- Police seek info after shots fired at city home
- Cranbrook chamber welcomes Site C approval
- Wasa celebrates opening of Pete Vereshagen Rink
- Don’t let a lending scam spoil your Christmas
- Kimberley’s Got Talent a sold out show
- Canada Summer Jobs applications now open
- Crash kills power for chunk of city
- Hospital mortality rates decreasing
- Columbia Valley RCMP Report
- Hey Mainroad, what the hell?
Deer culling issue on full boilPosted: January 17, 2012
Anyone who lives in the East Kootenay who has open eyes and does lots of driving and gardening knows they are a problem.
Everyone wants something to be done.
But that’s where commonality of opinion regarding the urban deer issue seems to end.
The City of Cranbrook was the first of three municipalities in the region to obtain a Ministry of Forests, Land and Natural Resource Operations permit to cull 25 mule or whitetail deer from herds within the city boundaries.
Contractor Carmen Purdy began setting clover traps on Dec. 6 and two weeks later he was finished.
Next up are the City of Kimberley and District of Invermere, each permitted to cull 100 deer from within their boundaries.
That was the tipping point for some folks in the region, who argue that culling is not the way to go. Each of the three municipalities given the green light to trap and exterminate (using a bolt gun) deer formed legislation and directions based on urban deer committees.
Kimberley began its cull January 3 and by Jan. 9 Mayor Ron McRae was reporting that 25 animals had been killed. That night, at Kimberley’s regular meeting of council, the Humane Treatment of Urban Wildlife Committee (HTUW), with members in the three culling communities and elsewhere, including Grand Forks which is also conducting a cull, appeared to ask council to halt the cull.
Council voted to send the request to the city’s Operations Committee, but the cull continues.
The next night, HTUW’s interim chair Colleen Bailey also appeared before District of Invermere council to introduce the group and also request for a suspension of culling activity.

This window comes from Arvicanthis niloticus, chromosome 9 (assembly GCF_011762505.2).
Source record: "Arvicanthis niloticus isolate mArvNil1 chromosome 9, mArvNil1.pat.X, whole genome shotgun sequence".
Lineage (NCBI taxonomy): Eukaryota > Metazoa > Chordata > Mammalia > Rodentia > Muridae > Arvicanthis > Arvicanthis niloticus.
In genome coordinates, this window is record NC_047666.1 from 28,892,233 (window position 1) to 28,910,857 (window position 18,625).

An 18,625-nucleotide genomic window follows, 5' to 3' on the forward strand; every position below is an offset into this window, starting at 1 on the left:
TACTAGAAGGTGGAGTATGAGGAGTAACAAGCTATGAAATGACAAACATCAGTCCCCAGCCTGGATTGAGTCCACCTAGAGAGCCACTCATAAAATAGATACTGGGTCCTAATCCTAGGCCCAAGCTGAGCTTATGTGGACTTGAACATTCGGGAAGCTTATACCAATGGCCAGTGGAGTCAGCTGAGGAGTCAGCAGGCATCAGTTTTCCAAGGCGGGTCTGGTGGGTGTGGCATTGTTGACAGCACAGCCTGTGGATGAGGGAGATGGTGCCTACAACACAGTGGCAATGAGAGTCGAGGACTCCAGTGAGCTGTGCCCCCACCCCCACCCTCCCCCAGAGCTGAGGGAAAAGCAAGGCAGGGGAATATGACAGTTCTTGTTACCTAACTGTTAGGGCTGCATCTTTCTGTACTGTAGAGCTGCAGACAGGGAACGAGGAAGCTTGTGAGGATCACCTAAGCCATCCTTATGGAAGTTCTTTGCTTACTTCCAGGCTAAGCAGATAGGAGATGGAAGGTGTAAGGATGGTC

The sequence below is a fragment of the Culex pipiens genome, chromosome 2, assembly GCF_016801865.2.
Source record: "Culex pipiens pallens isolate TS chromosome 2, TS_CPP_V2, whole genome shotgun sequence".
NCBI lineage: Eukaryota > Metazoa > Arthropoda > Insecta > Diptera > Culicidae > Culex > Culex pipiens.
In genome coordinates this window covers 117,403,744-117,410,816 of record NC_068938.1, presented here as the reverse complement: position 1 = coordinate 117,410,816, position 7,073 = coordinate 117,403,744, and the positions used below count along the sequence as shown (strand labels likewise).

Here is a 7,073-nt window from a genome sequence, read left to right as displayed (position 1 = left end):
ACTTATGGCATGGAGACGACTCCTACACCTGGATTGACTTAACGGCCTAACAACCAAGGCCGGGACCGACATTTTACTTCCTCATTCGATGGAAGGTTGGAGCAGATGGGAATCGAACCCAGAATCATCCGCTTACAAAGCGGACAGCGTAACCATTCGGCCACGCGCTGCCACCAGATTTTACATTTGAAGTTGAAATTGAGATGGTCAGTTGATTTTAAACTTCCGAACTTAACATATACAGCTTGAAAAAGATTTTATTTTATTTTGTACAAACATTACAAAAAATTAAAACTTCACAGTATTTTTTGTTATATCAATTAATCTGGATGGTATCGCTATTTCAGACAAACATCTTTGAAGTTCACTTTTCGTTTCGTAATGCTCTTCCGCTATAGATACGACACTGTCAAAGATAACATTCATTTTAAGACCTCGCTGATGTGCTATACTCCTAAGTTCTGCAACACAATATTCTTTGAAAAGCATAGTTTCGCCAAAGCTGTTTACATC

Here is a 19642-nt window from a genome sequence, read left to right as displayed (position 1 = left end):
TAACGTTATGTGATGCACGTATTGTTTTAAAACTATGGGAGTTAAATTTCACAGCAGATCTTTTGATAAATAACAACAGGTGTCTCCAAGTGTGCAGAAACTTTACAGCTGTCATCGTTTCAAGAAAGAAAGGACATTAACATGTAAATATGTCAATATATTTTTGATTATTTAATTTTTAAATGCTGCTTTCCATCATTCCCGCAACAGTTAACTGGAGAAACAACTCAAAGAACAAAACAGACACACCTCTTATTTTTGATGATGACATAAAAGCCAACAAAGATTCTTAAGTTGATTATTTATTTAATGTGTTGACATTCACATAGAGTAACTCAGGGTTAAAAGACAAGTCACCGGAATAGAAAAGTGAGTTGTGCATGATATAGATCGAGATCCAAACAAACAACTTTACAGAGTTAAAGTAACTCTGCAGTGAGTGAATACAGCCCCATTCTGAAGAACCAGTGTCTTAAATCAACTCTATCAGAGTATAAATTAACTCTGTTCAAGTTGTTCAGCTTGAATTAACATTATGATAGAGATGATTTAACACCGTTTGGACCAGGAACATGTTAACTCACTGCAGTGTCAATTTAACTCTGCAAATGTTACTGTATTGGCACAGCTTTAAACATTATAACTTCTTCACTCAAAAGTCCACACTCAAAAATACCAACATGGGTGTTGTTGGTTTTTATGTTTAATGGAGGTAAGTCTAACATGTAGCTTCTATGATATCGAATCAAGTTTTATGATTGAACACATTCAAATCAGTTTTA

“We are a newly formed grassroots East Kootenay organization focused on working with communities on finding humane solutions for urban wildlife management,” Bailey told council, adding, “I want to acknowledge that we understand that the appearance of our group expressing interest in Invermere’s urban deer management method may be a bit frustrating for current council at this time.”
“I assure you, had we known or understood the proposed method to be employed, and the ramifications of the proposed solution, we would have been involved sooner. Our founding membership was unaware of the culls
or processes until the Cranbrook cull made the news in December and a concerned citizen contacted us. It was at that time, the founding members of Humane Treatment of Urban Wildlife began its research recognizing that the Kimberley and Invermere culls were impending. As such, we needed to understand the process, the science and the ramifications.
“With that, I am writing you as a representative of not only Humane Treatment of Urban Wildlife, but also for your constituents who have expressed concerns. We are respectfully asking council to postpone the Invermere urban deer cull,” Bailey asked, adding, “Through our independent research we have discovered that critical information, which could have assisted your decision making ability, may have been overlooked. This information could change the outcome of the review and decision of whether or not to perform a cull, and whether or not to use the clover trap/bolt gun method.”